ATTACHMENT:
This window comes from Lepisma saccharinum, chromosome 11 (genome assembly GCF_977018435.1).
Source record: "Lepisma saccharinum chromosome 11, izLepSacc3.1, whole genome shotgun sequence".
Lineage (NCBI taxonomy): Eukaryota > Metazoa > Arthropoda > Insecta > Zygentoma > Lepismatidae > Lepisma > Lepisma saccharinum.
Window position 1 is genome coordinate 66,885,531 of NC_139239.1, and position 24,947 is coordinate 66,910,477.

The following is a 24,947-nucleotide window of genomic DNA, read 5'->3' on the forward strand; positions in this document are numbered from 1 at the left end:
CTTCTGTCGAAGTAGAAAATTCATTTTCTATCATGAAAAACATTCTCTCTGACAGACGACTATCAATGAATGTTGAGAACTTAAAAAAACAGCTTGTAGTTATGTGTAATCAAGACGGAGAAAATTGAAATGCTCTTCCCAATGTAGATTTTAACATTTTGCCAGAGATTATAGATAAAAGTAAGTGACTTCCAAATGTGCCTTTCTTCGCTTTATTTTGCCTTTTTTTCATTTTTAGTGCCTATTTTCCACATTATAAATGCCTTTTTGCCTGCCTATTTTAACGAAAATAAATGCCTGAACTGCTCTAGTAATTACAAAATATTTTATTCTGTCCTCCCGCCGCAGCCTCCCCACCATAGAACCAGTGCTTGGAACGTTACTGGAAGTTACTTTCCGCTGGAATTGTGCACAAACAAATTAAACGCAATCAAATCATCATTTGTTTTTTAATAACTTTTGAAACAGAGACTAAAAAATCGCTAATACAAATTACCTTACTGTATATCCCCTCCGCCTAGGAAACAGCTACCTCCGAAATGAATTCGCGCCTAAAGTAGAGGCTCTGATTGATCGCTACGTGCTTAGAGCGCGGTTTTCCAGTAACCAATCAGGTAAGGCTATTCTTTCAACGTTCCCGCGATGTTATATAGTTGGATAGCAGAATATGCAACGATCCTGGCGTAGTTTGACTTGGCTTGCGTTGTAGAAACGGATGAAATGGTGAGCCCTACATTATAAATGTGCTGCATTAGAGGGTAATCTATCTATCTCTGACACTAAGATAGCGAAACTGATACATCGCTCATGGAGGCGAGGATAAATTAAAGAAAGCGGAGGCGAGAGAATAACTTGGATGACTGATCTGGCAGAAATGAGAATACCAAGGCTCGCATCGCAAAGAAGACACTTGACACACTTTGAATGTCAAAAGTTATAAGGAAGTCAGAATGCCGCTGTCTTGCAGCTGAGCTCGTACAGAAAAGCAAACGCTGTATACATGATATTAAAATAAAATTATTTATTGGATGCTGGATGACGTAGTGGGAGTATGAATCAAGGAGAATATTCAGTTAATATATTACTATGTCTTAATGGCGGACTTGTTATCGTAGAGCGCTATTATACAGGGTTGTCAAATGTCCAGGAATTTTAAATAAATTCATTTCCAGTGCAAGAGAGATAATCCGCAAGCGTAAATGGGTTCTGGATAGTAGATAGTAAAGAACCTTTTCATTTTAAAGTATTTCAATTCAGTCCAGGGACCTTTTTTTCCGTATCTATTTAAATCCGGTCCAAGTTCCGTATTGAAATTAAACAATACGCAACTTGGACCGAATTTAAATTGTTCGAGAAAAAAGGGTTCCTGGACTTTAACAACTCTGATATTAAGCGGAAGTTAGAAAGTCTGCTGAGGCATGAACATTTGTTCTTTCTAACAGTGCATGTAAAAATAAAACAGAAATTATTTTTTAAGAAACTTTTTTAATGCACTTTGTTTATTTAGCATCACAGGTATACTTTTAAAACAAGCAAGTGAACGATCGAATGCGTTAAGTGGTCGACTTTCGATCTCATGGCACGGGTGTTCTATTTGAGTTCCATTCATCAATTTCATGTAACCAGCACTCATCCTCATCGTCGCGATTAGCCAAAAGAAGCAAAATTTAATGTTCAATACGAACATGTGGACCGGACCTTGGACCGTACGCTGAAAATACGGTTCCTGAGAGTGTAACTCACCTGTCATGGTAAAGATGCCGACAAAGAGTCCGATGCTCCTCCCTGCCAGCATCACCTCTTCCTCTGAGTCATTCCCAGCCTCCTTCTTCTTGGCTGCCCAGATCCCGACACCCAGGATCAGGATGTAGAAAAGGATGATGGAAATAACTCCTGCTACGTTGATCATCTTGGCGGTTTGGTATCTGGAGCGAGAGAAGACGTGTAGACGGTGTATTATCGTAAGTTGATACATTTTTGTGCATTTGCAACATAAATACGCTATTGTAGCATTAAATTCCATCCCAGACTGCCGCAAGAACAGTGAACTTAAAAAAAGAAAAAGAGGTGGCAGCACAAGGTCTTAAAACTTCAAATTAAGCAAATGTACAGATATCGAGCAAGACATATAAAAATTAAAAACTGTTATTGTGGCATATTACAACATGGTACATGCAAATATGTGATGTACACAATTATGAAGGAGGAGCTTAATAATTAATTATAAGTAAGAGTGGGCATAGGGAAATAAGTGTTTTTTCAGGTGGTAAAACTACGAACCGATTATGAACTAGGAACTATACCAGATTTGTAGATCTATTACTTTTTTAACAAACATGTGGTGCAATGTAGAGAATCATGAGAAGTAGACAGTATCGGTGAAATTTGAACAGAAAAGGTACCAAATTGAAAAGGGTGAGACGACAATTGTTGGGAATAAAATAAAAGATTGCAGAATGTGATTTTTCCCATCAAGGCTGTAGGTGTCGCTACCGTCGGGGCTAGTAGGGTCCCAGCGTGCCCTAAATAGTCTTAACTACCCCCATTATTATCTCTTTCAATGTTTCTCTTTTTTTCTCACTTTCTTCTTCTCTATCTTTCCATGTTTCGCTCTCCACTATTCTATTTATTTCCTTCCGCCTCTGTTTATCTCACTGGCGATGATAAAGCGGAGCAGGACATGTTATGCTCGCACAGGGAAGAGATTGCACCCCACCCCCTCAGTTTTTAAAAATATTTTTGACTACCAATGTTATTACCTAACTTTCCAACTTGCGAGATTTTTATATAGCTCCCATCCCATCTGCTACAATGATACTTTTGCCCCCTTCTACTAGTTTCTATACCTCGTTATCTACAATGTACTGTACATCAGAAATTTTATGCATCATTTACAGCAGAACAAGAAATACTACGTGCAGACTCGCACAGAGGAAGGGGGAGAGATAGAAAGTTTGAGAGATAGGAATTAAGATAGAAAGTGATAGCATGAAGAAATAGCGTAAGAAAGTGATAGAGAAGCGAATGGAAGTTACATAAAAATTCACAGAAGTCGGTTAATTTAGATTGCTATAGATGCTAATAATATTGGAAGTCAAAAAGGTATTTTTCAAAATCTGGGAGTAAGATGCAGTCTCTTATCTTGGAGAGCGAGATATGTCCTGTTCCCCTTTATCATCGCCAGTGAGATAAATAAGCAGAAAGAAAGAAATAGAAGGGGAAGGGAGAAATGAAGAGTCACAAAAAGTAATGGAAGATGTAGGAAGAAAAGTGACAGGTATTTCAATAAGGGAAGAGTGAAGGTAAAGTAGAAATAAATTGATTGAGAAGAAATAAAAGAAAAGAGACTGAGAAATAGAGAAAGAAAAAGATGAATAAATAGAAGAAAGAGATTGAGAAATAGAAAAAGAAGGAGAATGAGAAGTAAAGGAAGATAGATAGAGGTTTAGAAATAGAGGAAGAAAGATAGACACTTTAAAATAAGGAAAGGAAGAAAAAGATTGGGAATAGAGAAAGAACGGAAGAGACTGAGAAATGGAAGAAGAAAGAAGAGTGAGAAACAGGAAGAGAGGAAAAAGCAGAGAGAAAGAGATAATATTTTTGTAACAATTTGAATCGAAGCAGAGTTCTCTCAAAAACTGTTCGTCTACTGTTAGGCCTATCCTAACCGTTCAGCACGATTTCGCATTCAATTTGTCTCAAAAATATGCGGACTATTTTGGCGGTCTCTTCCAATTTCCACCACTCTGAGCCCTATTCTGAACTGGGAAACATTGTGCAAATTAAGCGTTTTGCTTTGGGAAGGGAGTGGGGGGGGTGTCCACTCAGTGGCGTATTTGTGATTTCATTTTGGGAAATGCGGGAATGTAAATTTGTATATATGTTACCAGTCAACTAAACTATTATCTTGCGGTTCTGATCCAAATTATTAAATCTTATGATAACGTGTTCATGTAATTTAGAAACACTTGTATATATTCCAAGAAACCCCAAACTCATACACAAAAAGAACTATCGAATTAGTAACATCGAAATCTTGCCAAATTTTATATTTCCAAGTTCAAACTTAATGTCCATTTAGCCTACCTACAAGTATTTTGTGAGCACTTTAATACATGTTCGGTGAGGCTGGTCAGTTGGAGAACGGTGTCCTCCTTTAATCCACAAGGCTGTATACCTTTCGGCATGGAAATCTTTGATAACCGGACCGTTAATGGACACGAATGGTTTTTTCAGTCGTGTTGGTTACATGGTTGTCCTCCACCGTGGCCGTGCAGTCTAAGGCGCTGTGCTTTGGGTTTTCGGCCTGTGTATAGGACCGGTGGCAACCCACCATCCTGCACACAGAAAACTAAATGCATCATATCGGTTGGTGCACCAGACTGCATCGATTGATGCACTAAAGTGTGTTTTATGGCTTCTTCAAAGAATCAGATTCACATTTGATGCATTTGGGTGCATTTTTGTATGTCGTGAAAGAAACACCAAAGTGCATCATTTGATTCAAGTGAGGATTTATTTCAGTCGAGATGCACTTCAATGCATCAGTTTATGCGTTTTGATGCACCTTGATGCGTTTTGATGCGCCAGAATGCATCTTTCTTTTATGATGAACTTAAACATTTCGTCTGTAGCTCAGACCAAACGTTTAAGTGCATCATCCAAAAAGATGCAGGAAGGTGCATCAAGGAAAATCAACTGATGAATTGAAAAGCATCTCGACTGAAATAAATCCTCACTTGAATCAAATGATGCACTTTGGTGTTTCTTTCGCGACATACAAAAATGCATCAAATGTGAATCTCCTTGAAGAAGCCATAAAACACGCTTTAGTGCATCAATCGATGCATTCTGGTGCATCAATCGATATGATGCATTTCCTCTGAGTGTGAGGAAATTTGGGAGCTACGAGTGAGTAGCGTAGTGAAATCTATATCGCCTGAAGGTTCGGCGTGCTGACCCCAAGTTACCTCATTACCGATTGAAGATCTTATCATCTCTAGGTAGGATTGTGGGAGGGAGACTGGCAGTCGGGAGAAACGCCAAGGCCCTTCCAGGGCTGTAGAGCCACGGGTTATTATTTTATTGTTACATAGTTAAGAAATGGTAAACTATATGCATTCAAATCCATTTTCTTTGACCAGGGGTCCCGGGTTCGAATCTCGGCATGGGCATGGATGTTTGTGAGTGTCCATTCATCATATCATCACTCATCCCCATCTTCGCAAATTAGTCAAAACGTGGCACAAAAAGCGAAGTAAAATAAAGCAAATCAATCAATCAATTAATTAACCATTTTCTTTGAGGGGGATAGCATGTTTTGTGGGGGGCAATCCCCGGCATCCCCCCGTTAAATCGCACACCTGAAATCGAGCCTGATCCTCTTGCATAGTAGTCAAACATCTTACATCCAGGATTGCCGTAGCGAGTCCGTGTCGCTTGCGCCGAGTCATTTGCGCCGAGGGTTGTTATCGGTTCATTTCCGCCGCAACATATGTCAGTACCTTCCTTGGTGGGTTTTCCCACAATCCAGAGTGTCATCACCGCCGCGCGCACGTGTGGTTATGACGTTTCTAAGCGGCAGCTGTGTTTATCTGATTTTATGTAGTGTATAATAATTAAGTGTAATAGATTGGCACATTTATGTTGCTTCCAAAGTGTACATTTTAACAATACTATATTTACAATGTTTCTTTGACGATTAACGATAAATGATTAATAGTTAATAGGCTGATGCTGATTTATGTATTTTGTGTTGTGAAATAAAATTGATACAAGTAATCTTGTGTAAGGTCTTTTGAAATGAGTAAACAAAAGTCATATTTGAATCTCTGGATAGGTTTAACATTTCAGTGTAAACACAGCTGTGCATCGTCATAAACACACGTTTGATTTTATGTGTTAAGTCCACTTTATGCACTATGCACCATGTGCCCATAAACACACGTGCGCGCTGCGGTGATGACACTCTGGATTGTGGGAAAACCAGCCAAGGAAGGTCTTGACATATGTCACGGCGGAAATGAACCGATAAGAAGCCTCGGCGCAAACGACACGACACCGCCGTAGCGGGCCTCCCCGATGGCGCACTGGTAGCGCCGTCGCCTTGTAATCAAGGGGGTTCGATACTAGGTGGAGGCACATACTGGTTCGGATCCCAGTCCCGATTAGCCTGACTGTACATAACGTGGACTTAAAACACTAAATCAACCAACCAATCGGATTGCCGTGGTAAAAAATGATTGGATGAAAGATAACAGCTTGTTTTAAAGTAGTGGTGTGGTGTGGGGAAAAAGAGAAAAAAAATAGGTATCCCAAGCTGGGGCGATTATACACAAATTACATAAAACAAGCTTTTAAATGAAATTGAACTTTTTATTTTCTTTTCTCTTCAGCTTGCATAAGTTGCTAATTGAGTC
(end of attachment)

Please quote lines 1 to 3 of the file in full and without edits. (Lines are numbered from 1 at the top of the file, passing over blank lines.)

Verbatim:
This window comes from Lepisma saccharinum, chromosome 11 (genome assembly GCF_977018435.1).
Source record: "Lepisma saccharinum chromosome 11, izLepSacc3.1, whole genome shotgun sequence".
Lineage (NCBI taxonomy): Eukaryota > Metazoa > Arthropoda > Insecta > Zygentoma > Lepismatidae > Lepisma > Lepisma saccharinum.